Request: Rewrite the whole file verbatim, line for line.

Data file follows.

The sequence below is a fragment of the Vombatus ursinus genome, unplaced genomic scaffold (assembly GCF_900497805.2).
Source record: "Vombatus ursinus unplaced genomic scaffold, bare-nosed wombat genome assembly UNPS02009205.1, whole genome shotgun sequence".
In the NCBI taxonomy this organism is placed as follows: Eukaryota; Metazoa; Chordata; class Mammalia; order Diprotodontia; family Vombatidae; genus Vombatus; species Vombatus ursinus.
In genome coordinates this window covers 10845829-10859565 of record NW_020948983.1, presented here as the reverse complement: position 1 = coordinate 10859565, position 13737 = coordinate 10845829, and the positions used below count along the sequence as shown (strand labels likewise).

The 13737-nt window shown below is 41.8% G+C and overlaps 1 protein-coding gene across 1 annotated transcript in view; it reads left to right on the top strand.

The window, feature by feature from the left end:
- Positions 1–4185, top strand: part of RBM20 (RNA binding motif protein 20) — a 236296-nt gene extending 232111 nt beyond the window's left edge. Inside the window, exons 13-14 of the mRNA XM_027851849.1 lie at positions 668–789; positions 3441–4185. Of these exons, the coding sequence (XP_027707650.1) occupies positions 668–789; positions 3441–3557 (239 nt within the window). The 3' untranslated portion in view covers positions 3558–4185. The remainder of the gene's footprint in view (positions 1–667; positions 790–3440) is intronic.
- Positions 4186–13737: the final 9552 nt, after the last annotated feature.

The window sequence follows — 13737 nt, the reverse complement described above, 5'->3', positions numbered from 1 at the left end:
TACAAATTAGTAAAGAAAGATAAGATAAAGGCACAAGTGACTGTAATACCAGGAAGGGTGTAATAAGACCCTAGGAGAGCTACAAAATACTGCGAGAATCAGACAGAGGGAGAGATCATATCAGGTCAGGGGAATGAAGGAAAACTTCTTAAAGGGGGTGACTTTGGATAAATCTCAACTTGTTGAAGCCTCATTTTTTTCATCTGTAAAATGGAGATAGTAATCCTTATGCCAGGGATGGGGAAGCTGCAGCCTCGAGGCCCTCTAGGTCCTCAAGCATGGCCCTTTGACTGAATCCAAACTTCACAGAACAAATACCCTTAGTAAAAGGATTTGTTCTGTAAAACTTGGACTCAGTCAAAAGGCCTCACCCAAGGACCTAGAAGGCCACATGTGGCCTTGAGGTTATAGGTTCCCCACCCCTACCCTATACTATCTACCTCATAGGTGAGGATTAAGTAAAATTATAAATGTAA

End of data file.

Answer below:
The sequence below is a fragment of the Vombatus ursinus genome, unplaced genomic scaffold (assembly GCF_900497805.2).
Source record: "Vombatus ursinus unplaced genomic scaffold, bare-nosed wombat genome assembly UNPS02009205.1, whole genome shotgun sequence".
In the NCBI taxonomy this organism is placed as follows: Eukaryota; Metazoa; Chordata; class Mammalia; order Diprotodontia; family Vombatidae; genus Vombatus; species Vombatus ursinus.
In genome coordinates this window covers 10845829-10859565 of record NW_020948983.1, presented here as the reverse complement: position 1 = coordinate 10859565, position 13737 = coordinate 10845829, and the positions used below count along the sequence as shown (strand labels likewise).

The 13737-nt window shown below is 41.8% G+C and overlaps 1 protein-coding gene across 1 annotated transcript in view; it reads left to right on the top strand.

The window, feature by feature from the left end:
- Positions 1–4185, top strand: part of RBM20 (RNA binding motif protein 20) — a 236296-nt gene extending 232111 nt beyond the window's left edge. Inside the window, exons 13-14 of the mRNA XM_027851849.1 lie at positions 668–789; positions 3441–4185. Of these exons, the coding sequence (XP_027707650.1) occupies positions 668–789; positions 3441–3557 (239 nt within the window). The 3' untranslated portion in view covers positions 3558–4185. The remainder of the gene's footprint in view (positions 1–667; positions 790–3440) is intronic.
- Positions 4186–13737: the final 9552 nt, after the last annotated feature.

The window sequence follows — 13737 nt, the reverse complement described above, 5'->3', positions numbered from 1 at the left end:
TACAAATTAGTAAAGAAAGATAAGATAAAGGCACAAGTGACTGTAATACCAGGAAGGGTGTAATAAGACCCTAGGAGAGCTACAAAATACTGCGAGAATCAGACAGAGGGAGAGATCATATCAGGTCAGGGGAATGAAGGAAAACTTCTTAAAGGGGGTGACTTTGGATAAATCTCAACTTGTTGAAGCCTCATTTTTTTCATCTGTAAAATGGAGATAGTAATCCTTATGCCAGGGATGGGGAAGCTGCAGCCTCGAGGCCCTCTAGGTCCTCAAGCATGGCCCTTTGACTGAATCCAAACTTCACAGAACAAATACCCTTAGTAAAAGGATTTGTTCTGTAAAACTTGGACTCAGTCAAAAGGCCTCACCCAAGGACCTAGAAGGCCACATGTGGCCTTGAGGTTATAGGTTCCCCACCCCTACCCTATACTATCTACCTCATAGGTGAGGATTAAGTAAAATTATAAATGTAA